New Directions at Howard

Article excerpt


SINCE it was rounded 125 years ago for the education of the newly emancipated slaves, historic Howard University has been in the forefront of almost every important change affecting the lives of Black Americans.

Decade after decade, from 1867 until today, men and women molded in the Howard fire--retired Supreme Court Justice Thurgood Marshall, Virginia Gov. L. Douglas Wilder, Pulitzer Prizewinning author Toni Morrison, New York Mayor David Dinkins, entertainment stars Debbie Allen and Phylicia Rashad--have sown the seeds of growth for all Americans, Black and White.

Today, 125 years after four or five students enrolled in the first class of 1867, a new Howard--with 12,000 students and a $465 million budget--is once again grappling with the winds of change.

The process of renewal started two years ago, in April 1990, when Dr. Franklyn Jenffer became Howards 14th president, succeeding James E. Cheek, who retired after 20 years in office. Dr. Jenffer, the first Howard alumnus to assume the presidency, had been in office only three months when he appointed a blue-ribbon commission to advise him on the status and future of what he calls the nations "only truly comprehensive predominanfly Black university."

The 34-member commission of faculty and prominent civic and business leaders stunned the entire education community when it presented Dr. Jenifer with an uncommonly frank preliminary report: If Howard is to flourish in the 21st century, the commission told the new president, the school is to continue its legacy as "the capstone of Black higher education," then sweeping changes must be made.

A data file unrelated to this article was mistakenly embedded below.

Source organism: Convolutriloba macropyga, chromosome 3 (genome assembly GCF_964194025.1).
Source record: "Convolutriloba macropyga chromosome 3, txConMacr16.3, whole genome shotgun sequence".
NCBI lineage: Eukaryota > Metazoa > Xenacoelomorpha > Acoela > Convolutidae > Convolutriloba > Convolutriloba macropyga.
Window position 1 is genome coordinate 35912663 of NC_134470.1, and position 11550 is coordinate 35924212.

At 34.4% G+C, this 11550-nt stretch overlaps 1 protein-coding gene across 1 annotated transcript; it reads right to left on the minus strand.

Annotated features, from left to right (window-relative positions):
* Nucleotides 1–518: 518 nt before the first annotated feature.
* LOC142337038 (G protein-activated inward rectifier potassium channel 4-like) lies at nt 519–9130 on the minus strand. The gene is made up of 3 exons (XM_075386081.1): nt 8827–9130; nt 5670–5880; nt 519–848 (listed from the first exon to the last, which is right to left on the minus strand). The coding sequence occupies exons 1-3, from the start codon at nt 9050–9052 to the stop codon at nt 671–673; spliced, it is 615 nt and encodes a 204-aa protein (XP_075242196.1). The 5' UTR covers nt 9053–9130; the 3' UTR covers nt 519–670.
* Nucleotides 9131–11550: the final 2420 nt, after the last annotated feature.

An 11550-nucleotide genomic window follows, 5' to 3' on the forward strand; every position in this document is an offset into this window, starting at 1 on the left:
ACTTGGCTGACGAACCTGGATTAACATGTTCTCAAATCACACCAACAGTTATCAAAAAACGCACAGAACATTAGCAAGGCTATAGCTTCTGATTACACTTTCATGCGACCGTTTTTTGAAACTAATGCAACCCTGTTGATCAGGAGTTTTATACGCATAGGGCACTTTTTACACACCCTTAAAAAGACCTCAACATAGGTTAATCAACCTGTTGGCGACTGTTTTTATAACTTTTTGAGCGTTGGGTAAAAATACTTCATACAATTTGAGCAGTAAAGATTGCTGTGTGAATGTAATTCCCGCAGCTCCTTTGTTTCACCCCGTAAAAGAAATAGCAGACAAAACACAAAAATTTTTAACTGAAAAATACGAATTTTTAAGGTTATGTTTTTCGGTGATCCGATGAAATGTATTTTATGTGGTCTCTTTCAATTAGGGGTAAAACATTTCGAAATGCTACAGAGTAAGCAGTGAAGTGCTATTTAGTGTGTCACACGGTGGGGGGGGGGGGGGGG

Though he knew that much of the commissions report would be unpopular ("Whenever you make changes, you have to make tough choices"), Dr. Jenffer embraced many of its most serious recommendations: closing and consolidating schools; toughening admissions standards; and intensifying the universitys commitment to research in order to ensure that it is at the vanguard of study on major policy issues affecting urban society in general and Black America in particular.

"Because we are the only comprehensive Black university, we have the unique responsibility and charge of training the professional class... and also the academic and scholarly leadership of our people," Dr. Jenffer says, explaining why he launched the dramatic self-examination of his alma mater. "So the basic thrust behind 'Howard 2000' is staying essentially that Howard is very proud of its tradition of being the best of the historically Black universities. On the other hand, Howard knows very clearly that that is not enough and that our future goal must be to be the best of all universities. My challenge to Howard is that we become one of the preeminent universities in the country, regardless of race."

Armed with that challenge and vision, the new president took his proposals to the university's board of trustees, where he laid out "the quantum jumps" he sees Howard making in the next five years' and he detailed the areas in which he expects the school to achieve national distinction: science and technology ("Our national prominence is clearly in this area"), international relations ("especially as they relate to Africa, the Caribbean and South America") and health care ("particularly those areas affecting African-Americans").

But, says Dr. Jenifer, at the heart of the changes--at their very core--is the enhancement and enrichment of Howard's historic mission: attracting and training the best and brightest Black minds in the country.

"If we don't live up to that responsibility, who will... ?. he says, noting that Howard produces a disproportionately high number of the nation's Black Ph.D. s, and that more Black high school students have their SAT scores sent to Howard than to any other university. …